Pro Tip: Another section contains further information about scuba diving mask squeeze with expert tips for beginners about how to prevent facial barotrauma. Do you dive in cold water? If so, you should also learn how to avoid a suit squeeze (e.g. from a tight-fitting dry suit).
Sometimes, the gas that divers 'swallow' during the dive will expand as they ascend. Despite it happening most often with learner divers, the pain is usually temporary and it is not considered as being one of the life-threatening scuba injuries.
Significant pressure differences can damage the internal parts of the ear. It happens most often when the diver uses a poor technique for equalisation (e.g. incomplete or too forceful).
It is not uncommon for the diver to experience perilymph fistula (a leak of inner-ear fluid). Even so, recent statistics show that inner-ear trauma is less common than middle ear squeeze in diving (MEBT).
Pro Tip: Seek medical evaluation without delay. For example, an otolaryngologist will try to differentiate inner-ear barotrauma from inner-ear decompression sickness.
Even though it happens most often during a descent, it can also happen while ascending, and sometimes while flying.
As with many common scuba diving injuries, you should seek professional medical evaluation. In this case, an ENT specialist (ear, nose, and throat) may be the best choice for assessing the vestibular function.
Pro Tip: Divers with an upper respiratory infection (e.g. a cold) can also encounter a 'reverse squeeze' as they make their way back up to the surface.
Pulmonary overpressurization syndrome (abbreviated to POPS) refers to a burst lung. Failing to expel some air from inside the lungs during an ascent is the common cause for this serious injury.
The gas volume expands. This can cause severe damage if divers do not exhale the excess gas. In addition, pulmonary barotrauma can also result in a pneumothorax (collapsed lung).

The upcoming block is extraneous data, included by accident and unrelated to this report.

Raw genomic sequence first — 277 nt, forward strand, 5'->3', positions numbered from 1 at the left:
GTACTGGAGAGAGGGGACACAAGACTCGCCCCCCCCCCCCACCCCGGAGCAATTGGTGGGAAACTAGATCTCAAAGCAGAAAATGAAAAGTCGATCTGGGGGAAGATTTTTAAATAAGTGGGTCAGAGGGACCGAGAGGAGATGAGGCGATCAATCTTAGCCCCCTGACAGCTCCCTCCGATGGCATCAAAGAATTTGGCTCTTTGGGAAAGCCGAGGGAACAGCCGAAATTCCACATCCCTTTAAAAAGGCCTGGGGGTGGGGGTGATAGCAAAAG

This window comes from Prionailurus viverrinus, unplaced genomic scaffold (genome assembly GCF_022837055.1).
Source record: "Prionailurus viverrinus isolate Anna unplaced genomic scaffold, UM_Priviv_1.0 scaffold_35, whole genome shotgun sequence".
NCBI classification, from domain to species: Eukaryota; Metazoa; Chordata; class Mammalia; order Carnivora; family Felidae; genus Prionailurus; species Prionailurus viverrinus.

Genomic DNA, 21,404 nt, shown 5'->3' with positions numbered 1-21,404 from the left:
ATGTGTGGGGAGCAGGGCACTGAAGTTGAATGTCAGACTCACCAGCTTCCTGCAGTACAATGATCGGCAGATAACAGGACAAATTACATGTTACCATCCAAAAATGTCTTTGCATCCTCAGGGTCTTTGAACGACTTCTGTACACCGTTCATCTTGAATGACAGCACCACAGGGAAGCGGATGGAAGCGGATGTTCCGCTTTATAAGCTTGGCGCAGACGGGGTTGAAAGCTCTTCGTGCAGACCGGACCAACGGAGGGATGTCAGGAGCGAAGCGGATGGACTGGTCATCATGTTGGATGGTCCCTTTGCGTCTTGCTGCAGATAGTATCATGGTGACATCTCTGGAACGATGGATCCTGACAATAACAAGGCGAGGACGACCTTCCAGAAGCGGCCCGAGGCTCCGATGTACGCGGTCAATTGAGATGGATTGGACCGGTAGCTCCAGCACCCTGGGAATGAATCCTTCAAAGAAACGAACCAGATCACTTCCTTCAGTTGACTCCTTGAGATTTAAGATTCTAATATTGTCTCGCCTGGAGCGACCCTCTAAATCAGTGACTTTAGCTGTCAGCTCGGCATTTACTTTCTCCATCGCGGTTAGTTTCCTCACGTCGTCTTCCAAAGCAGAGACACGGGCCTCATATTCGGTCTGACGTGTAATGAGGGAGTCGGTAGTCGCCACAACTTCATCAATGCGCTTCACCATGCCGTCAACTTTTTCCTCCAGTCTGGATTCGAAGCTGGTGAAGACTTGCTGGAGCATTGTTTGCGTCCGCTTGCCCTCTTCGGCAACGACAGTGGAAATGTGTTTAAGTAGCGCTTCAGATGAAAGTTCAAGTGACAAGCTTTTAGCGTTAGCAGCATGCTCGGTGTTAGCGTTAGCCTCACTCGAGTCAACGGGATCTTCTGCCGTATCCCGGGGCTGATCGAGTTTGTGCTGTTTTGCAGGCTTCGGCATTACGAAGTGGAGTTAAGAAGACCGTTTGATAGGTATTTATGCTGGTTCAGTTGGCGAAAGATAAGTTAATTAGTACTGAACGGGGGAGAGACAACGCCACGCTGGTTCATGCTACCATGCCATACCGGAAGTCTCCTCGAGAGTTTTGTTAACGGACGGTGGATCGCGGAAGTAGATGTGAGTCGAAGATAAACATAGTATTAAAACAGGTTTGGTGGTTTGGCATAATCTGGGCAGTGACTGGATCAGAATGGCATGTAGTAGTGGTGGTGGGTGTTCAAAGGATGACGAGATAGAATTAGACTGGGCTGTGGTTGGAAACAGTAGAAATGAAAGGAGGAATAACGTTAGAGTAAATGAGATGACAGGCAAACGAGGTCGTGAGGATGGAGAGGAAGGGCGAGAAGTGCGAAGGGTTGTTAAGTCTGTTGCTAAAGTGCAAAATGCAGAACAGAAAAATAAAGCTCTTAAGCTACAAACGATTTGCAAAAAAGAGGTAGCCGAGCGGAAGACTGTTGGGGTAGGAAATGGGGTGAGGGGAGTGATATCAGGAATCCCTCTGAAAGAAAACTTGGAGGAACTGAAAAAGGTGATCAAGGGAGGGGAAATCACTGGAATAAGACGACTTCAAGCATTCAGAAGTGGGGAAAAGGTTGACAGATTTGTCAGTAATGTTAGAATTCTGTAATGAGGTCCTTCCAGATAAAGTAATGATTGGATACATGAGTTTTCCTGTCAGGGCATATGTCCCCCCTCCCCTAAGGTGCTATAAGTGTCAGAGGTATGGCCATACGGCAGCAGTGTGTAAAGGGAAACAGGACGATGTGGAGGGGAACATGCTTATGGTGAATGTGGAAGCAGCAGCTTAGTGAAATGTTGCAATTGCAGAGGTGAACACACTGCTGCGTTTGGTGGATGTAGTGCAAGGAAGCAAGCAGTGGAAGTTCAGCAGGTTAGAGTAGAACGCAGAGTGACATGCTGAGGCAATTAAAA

Even though aggressive free-divers can get a lung squeeze, very few humans can actually hold the breath long enough at depth to suffer this kind of 'air trapping' injury.
Pulmonary barotrauma can occur if a diver holds their breath during an ascent, especially rapid or panicked uncontrolled ascents.
The gas pressure inside the lungs increases and so the likelihood of dysbarism squeeze also increases. This rise in pressure can result in a rupture, and air may also penetrate into the tissues around the lungs.
In most cases, the first aid treatment needed for pulmonary barotrauma results in hospitalisation. Patients will need fluid therapy and a constant supply of pure oxygen.
In fact, DAN considers a sinus squeeze as being the second most common diving condition. It can happen when divers are unable to equalise trapped inside an enclosed area as they descend.
The easiest way to avoid pressure injuries in scuba diving is to equalise the pressure in gas-filled cavities, especially the ears and the dive mask. So, to reduce the likelihood of barotrauma, you should:
Pro Tip: Avoid flying after scuba diving for the recommended periods. Check out our FAQs about in-water recompression and find out why the 'controversial' and risky technique still takes place in certain areas of the world.
Important: The short tutorial video [4:55 seconds] presented by DAN contains safety tips for beginners about preventing barotraumas in the ears and sinuses.